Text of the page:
The original is "Thou shallt not kill". In our time, however, we seem to be content to accept an amended version - "Thou shallt not kill, unless, of course, you think that you need to, or it's a guy from the group on the other side of town."
Meaningless death? Senseless death? Yeah, but only as "meaningless" and "senseless" have come to be viewed in a society inured to the every day facts of life lived under "the War on Drugs".
Two murder trials concluded in Utah last week clearly call into question our ability to be outraged at how we have let the significance of the question of life and death become minimized. Why limiting murder, under our collective drug war mindset, is just not as important as being members of a civilized society requires it to be.
It's like, irrespective of how we reached the point where we are now traveling down a road that no one really wants to be on, we refuse to try to figure out how to disengage the cruise control, how to end the journey.
The first case involved a gang related clash at a Kohls store, with the stabbing occuring in the mens room, and the "victim" dieing as he ran out the front door trying to catch the other guy to continue fighting. And, yes, the verdict was guilty of murder one (it turns out that "he disrespected me" is not sufficient to give rise to a claim of self defense). And no, there were no drugs directly involved in the immediate death. But why do we want gang on gang violence, when avoiding nearly all of it is no more complicated than ending prohibition?
While no one will now know all of the facts of that case, there are certain facts that have been proven to me beyond any doubt. Specifically, clearly, and irrefutably illegal drugs are the glue that binds modern gang life. While paying some kind of a debt to society for a boat load of pot, I maintained my sanity during 97 months of federal prison time by doing "jailhouse lawyering". The significance of this is that persons in with me who wanted early release (and all did) would bring me paperwork to look over. A never ending stream of paperwork, a veritable river of it by the end of that time period. Wow, do we have gangs in our society, and, by extension, in our prisons. And hundreds of the several thousand sets of paperwork that I reviewed (even only one per day over 97 months runs to nearly 3,000 cases/guys) showed gang involvement. There was some white punks on dope (the least organized in the place, actually), and the mexican hispanic contingent, and the Colombian colombians, and Miami Cubans, Mara Salvatrucha, Jamaican Posse, an entire rainbow of black street gangs (though many seemed almost relieved to be able to kick back and relax a bit for a few years), and, yeah, there was Mafia (true Mafia), and outlaw bikers that included everything from Hells Angels to Outlaws, etc.
Generalizations? Yeah, they're rightfully frowned upon. But there is one statement that I'll stand on, no doubts, no exceptions. I may well not have seen one of every gang during my time inside. Probably didn't. But one thing that I never saw was any organized group that could or did function entirely without the proceeds of dealing illegal drugs.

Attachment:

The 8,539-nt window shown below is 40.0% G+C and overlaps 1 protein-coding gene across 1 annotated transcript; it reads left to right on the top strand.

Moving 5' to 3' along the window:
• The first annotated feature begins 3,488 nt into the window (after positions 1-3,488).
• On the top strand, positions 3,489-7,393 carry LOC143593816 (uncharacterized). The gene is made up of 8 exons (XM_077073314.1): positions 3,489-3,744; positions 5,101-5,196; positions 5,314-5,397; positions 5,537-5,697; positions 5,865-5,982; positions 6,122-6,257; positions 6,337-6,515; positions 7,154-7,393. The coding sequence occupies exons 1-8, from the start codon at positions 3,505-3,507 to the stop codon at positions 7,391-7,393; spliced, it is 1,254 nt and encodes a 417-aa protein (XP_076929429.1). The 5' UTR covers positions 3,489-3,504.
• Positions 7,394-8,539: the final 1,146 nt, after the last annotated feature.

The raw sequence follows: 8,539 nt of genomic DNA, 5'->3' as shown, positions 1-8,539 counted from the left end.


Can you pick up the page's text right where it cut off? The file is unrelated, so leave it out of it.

They all had to have drug money to be a group. Period.
So we legalize. And then we'll still have gangs, only some very small percentage of our current numbers. But we'll save how many thousand of lives now being lost to our current extreme levels of gang on gang violence. And why are so many of us willfully failing to admit that not doing so puts that blood on our own hands also?
And, yes, some of them will kill some of us even after legalization. But they're already doing that now.
The second case - I can't tell you how shocked I was when the jury brought in a veridict of not guilty on the murder count of a case against a confessed cop killer. When arrested the dude said that he shot her with a couple of rounds from an AK-47 as she was walking up to his car window after she had just pulled him over. The background is that there was some surrveillance of suspicious activity, and a decision to investigate what the defendant later confessed had been a meth sale in a place so far from nowhere that even one car being there was cause for note, and two meeting each other virtually unheard of.
And then for there to be those two, and two cop cars watching and one of the cops to be the sister of the dealer in one of the cars? Gods honest truth! But then what happened in the end makes even all of that look routine. Arrested brother debriefs. Driver/dealer debriefs and confesses. Two years time flys by in a flurry of death penalty case pre trial manuvering. Defendant escapes Capital Murder charges because his intelligence measures too low to qualify him to fry (Yeah, Utah still has Old Sparky, but we seem to use more firing squads than anything). Sometime in the middle of the mess, drug addict brother OD's and follows his sister off of the stage. And then we finally have the big one, the main event, and he of the under 70 IQ testifies at the trial in chief that it wasn't him. That brother shot sister, immediately breaking down in abject remorse, but literally screaming in desperation and pain that he had no choice.
Who knew? And no one prepared! And the jurors said "we had no choice".
But the rest of us have a clear choice. For my part, I don't ever want to see another police officer killed in a drug related shootout. How pointless is that? I mean, I've been labeled as "the enemy" by "Drug Warriors" and I'd still like to see us end the killing. I'm still willing to end prohibition and save their lives.
Because, really there is no other option that can possibly work. The numbers speak all of the truth, after fifty years, that any of this should need on this one!